The bill had bi-partisan support, mostly from Republicans who represent districts in western North Dakota or from lawmakers who farm and don’t like the current session pushing so deep into the spring planting season. Ultimately, there wasn’t enough support to pass the Senate chamber.
One argument put forward by the bills proponents was that the legislature’s work could be split up. Budget-related bills could be heard in one session, while policy-related bills could be heard in another, but Senator Judy Lee (R-Fargo) didn’t see that as workable.
“The idea that we separate money from policy bills…maybe I’m a slow learner but I’m nto understanding that,” she said going on to point out that nearly every policy bill has an impact on the state’s appropriations.
Senator Brad Bekkedahl (R-Fargo) argued that the state’s budgets have ballooned to the point where annual sessions may be necessary to keep track of it all. “We’re now into a $14-15 billion budget,” he said. “Just a few years ago we were at a $3-4 billion budget.”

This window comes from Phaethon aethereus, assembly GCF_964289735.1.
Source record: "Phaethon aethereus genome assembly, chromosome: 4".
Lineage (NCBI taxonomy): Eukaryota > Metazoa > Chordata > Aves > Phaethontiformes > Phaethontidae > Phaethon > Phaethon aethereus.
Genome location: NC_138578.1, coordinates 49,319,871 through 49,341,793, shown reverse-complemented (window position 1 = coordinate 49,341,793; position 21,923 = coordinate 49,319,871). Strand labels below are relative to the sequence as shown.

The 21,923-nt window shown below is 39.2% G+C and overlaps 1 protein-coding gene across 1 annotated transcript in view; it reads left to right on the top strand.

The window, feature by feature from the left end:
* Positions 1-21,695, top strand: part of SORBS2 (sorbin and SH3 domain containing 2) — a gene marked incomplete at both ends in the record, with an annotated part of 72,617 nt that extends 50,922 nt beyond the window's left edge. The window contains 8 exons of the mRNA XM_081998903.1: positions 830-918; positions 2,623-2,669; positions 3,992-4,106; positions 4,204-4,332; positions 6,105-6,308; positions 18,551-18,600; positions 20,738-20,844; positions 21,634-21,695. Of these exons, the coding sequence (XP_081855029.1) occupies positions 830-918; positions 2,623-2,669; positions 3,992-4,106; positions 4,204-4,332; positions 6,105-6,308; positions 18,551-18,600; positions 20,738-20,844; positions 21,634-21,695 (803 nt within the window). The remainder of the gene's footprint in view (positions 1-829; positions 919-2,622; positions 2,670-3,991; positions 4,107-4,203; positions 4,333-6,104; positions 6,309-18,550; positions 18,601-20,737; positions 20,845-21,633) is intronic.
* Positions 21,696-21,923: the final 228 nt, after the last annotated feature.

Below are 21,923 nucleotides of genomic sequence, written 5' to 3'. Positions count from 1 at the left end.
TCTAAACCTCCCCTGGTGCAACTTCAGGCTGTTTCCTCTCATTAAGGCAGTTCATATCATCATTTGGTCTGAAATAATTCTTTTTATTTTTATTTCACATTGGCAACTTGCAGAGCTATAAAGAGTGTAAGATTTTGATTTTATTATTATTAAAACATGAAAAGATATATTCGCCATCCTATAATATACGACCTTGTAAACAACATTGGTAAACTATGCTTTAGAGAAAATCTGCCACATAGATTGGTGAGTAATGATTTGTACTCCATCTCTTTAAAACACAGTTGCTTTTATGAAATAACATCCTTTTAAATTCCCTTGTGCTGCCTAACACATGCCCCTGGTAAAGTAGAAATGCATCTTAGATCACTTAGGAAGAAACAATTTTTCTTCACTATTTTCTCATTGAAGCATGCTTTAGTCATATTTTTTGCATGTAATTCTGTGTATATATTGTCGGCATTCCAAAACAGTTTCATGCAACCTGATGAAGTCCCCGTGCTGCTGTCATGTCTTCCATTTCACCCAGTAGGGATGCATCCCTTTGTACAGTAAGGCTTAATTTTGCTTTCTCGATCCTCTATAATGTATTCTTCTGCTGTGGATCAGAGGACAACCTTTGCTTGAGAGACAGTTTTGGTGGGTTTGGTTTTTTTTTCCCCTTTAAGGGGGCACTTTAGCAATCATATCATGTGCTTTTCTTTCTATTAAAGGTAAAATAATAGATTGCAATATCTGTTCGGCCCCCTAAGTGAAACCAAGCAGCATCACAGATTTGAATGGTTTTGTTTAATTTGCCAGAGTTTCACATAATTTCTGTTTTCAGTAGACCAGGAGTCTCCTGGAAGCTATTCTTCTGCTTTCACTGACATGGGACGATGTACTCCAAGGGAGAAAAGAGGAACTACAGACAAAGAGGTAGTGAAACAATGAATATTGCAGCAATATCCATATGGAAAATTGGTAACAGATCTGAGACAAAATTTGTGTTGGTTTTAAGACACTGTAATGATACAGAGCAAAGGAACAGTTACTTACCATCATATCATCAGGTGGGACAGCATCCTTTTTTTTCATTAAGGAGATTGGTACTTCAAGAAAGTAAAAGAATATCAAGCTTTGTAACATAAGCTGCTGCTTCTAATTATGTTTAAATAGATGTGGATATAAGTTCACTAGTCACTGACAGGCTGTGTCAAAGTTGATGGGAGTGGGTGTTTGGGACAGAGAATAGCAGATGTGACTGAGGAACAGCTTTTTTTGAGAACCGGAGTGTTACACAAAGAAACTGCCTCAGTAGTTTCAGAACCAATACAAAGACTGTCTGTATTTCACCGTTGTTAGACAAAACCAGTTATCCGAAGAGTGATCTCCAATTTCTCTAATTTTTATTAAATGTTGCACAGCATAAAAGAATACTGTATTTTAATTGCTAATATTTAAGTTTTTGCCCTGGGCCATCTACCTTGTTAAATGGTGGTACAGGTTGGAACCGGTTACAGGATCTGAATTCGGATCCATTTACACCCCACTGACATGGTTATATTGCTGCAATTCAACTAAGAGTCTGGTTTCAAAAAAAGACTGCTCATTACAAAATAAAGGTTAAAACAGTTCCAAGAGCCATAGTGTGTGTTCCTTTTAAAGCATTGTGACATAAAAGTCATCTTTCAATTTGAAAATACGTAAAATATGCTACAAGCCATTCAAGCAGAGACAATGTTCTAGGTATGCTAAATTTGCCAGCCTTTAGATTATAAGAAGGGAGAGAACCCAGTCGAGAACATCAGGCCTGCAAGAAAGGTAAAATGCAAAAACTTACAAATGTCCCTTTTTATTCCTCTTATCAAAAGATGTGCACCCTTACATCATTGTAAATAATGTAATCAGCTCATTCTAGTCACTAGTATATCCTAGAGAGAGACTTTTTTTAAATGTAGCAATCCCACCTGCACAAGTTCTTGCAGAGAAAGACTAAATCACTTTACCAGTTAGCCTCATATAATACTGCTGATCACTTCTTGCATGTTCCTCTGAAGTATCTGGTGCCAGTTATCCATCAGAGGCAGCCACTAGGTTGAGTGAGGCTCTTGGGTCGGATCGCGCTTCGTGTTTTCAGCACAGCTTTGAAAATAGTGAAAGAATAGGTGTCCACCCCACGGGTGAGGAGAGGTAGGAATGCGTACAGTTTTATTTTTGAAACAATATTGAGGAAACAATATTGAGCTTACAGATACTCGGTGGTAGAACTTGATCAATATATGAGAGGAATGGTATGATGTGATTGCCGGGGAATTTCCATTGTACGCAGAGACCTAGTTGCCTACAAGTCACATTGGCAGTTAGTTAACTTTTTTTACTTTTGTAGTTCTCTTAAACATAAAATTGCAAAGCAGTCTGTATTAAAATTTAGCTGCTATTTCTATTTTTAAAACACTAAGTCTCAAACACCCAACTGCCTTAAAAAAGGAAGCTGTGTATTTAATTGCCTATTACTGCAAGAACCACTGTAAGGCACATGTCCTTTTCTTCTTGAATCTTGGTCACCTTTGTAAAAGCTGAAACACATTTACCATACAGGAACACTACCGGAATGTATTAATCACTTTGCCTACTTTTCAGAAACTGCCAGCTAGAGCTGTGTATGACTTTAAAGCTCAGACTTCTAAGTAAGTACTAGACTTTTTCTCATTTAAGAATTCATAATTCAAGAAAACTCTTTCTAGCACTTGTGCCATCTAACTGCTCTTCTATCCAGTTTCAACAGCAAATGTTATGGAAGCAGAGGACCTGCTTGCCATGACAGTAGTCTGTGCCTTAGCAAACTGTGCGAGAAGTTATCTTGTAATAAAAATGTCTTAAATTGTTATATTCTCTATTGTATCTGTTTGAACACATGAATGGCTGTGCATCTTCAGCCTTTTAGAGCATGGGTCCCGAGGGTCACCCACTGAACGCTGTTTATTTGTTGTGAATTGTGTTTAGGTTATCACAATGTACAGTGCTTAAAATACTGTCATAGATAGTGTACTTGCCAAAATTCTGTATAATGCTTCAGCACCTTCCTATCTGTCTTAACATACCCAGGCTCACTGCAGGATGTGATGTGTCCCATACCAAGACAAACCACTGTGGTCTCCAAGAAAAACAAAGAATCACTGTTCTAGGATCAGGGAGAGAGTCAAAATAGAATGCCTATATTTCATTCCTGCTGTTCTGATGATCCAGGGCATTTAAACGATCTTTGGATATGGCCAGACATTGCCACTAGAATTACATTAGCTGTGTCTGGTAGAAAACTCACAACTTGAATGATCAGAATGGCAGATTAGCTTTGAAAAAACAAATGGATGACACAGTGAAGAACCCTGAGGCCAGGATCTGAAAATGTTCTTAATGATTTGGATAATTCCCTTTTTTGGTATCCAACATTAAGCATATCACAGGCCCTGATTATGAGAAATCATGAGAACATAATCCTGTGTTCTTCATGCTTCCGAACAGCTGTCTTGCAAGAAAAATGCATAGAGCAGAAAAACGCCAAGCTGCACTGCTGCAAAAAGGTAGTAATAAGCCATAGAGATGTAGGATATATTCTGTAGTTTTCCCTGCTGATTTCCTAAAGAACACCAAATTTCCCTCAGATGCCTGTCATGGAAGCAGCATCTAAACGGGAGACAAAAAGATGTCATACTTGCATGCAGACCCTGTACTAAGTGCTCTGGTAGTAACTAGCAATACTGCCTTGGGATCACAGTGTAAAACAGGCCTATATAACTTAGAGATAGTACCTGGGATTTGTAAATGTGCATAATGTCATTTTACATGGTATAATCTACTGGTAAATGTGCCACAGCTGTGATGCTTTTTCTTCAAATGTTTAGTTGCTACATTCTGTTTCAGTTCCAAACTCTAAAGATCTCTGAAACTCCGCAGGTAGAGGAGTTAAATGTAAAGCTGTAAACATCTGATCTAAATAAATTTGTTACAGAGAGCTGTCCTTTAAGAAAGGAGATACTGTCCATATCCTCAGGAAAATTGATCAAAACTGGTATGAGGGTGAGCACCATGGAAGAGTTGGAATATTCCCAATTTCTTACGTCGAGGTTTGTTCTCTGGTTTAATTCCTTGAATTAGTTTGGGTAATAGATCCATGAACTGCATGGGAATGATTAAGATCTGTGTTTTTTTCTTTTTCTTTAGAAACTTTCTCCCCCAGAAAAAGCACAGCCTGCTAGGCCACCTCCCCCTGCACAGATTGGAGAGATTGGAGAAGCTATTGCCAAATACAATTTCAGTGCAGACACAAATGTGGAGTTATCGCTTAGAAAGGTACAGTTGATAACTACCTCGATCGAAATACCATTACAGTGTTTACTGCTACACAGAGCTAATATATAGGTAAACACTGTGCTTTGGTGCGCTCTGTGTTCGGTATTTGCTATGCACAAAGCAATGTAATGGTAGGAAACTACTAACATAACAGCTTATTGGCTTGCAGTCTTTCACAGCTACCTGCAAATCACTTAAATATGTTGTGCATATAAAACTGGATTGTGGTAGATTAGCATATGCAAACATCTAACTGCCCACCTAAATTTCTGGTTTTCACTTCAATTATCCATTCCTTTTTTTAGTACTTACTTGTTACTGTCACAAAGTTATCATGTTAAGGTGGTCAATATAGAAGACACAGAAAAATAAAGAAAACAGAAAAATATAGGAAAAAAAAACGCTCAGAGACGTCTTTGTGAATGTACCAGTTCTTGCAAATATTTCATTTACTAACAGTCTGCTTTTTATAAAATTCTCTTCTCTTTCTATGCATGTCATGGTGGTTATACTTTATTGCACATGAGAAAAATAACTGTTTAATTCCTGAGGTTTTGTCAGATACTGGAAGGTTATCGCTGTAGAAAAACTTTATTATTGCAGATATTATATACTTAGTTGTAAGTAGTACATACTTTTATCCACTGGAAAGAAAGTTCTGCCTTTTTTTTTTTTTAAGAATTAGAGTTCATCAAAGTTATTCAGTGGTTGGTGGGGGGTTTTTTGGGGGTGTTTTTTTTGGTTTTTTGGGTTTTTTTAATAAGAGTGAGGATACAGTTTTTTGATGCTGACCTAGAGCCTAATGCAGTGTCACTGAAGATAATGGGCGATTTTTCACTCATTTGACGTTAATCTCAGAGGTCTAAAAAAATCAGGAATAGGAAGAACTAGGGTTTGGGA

But Senator Dick Dever (R-Bismarck) pointed out that the Legislature doesn’t need this bill to meet annually. “If we could exercise the discipline needed to implement this bill we wouldn’t need it,” he said. He has a point. The state constitution only requires that the Legislature meet for no more than 80 days every session, and that they convene for the first time no later than early January. Beyond that, statute allows for the Legislature to re-convene on its own if it has legislative days remaining.
Meaning lawmakers could decide among themselves to do exactly what this bill would mandate. They don’t.
The rest of the debate circled around the impact the timing of the session has on who can server. “Maybe we work on weekends. We need to do something to compress our business,” said Senator Joe Miller (R-Park River), who notes that session going late into spring makes his job as a farmer tough. “Unless you’re retired, this becomes a very difficult job for anyone to do.”
But Senator Kelly Armstrong (R-Dickinson) gave the counterpoint to that argument, pointing out that annual sessions would be difficult for people in other professions.
Ultimately, the bill failed on a 19-28 vote, which isn’t surprising. The Legislature has been debating this issue for a long time now, and it never really gets a lot of traction. There is another bill, HB1342, which hasn’t received a vote in the House yet. It would spilt the 80 day session up into a 60 day session in even years, and a 20 day session in odd years.
I don’t think that bill has much of a shot either.